Being flexible helps you address changes and react in a way that keeps the project momentum moving. Following are some non-planned activities that writers often deal with. Flexibility in your process lets you move things around to accommodate these requests:

  • You are working on a task and another high priority task comes up.
  • You need to make a documentation update after a new enhancement is made to the product.
  • You get a request for a quick edit of some documentation to send to a small group of customers.

Agile principles espouse increased communication. Since communication is at the heart of everything you do as a manager, working with teams in an Agile environment lets you hone those skills on a daily basis. You must spend your day discussing, listening, presenting, and sharing information with your team and project stakeholders. Use the following tips to help increase your communication skills in managing multiple teams, projects, and writers:

  • Be positive: Support and provide healthy feedback to your team members. Praise and encourage them to take up additional responsibilities that benefit their own and their company’s growth. Recognize their efforts. Discourage gossips and negativity among team members.
  • Have open communication: Always let your team members know they can discuss with you their issues or concerns. Pass on project communication as it comes to you from management executives. This transparency helps the team remain engaged with the company and switch gears as needed.
  • Be credible: If you are proactive in addressing the needs of your team, your team members will gradually build trust in you. It is the level of trust the team members have with the manager that makes or breaks the team and performance and development of the team members. Explain the reasoning of your decisions and do not make promises you cannot keep. In a highly charged situation, take control, gather your thoughts, and convey the right message. When you are angry or emotional, give yourself time to calm down and gather your thoughts before communicating with your team members.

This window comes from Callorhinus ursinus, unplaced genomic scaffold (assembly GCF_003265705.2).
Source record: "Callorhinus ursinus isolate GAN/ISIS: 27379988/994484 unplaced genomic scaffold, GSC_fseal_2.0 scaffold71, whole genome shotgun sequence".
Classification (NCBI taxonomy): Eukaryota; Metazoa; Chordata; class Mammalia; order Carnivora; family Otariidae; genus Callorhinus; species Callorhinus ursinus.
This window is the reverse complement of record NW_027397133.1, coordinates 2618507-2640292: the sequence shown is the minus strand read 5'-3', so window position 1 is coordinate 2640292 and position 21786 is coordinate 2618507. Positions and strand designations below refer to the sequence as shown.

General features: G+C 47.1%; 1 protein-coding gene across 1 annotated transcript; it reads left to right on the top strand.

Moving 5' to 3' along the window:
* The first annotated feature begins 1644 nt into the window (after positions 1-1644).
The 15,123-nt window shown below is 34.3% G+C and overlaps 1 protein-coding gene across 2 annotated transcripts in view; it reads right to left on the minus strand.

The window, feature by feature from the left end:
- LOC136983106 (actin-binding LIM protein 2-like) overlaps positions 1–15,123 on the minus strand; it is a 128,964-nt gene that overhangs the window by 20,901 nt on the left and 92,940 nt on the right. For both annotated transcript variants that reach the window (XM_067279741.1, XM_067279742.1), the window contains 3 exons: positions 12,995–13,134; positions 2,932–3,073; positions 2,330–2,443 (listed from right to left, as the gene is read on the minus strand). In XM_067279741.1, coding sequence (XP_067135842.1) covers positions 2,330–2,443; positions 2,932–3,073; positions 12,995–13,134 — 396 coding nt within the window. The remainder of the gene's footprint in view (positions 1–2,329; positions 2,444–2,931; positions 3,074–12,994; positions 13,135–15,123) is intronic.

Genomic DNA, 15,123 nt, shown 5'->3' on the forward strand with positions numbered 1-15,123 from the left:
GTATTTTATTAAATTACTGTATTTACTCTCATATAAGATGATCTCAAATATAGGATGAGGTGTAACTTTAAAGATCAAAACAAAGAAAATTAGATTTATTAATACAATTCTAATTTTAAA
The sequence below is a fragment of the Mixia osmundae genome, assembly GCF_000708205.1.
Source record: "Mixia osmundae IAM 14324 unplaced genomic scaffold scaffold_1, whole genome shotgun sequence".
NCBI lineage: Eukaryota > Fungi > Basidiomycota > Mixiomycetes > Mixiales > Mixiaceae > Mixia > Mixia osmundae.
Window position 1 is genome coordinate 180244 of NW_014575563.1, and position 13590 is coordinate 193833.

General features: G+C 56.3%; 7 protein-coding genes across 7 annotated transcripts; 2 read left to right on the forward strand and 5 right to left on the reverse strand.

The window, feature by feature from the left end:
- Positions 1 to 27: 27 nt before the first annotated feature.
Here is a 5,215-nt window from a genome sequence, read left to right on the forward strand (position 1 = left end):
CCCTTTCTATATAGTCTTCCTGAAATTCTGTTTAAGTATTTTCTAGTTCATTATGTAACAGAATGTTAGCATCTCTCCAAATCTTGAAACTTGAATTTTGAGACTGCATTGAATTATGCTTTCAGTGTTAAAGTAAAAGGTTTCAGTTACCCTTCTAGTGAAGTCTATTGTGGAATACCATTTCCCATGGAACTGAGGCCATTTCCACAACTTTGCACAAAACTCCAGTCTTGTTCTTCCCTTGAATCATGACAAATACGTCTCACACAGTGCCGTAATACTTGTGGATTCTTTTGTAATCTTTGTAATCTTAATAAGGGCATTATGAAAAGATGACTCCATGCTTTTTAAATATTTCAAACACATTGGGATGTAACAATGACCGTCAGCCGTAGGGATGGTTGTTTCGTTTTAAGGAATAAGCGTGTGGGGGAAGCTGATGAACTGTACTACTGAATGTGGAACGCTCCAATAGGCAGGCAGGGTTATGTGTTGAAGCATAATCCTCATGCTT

• Be an active listener: Be aware of the moods, attitudes, and engagement levels of your team. Understand the situation and allow team members to convey their ideas. During meetings, pay attention and do not interrupt, check mails, or take calls.
  • Meet regularly: Arrange one-to-one meetings to review workloads, assignments, expectations, and concerns. Explain the company’s objectives and ensure your team members’ goals are aligned to those objectives.
  • Give continual feedback: Frequently give and ask for feedback that can help us improve and be productive in our work.
  • Handle conflicts with grace: Conflict is normal in all work environments. When there is a conflict, do not ignore it, but face it and deal with it in an unbiased manner.

Managing multiple Agile projects exposes many challenges because those projects operate in a more dynamic environment than do traditional projects. While planning and estimation are at the center of discussion most of the time, predictability and standardization are essential to the success of a multi-tasking team. The pressure of the faster pace with Agile projects can distract the team from producing their deliverables with the best quality. But those distractions can be faced head-on and conquered with the guidance of good leaders.

Successful managers transition from traditional project management to becoming flexible leaders and more effective communicators for their teams in the Agile environment. Strong people-focused leadership in this environment helps ensure team stability by teaching the team how to adapt to frequent changes, collaborate with their team members, and improve communication.

JYOTSANA KITCHLOO is a Documentation Specialist at NetIQ. She has been involved in technical communication for over 12 years. She currently is involved in technical documentation and project management for multiple projects. Her interests include reading, writing, and mentoring young writers.

SHILPA BANDEKAR is a Lead Information Developer at Novell. She has been involved in technical communication for over nine years. She has been an active member of the Human Factors team at Novell and is involved in creating and reviewing UI prototypes. Her interests include sketching and reading.

Add Comment

Click here to post a comment

Download the November/December 2022 Issue

2020 PDF Downloads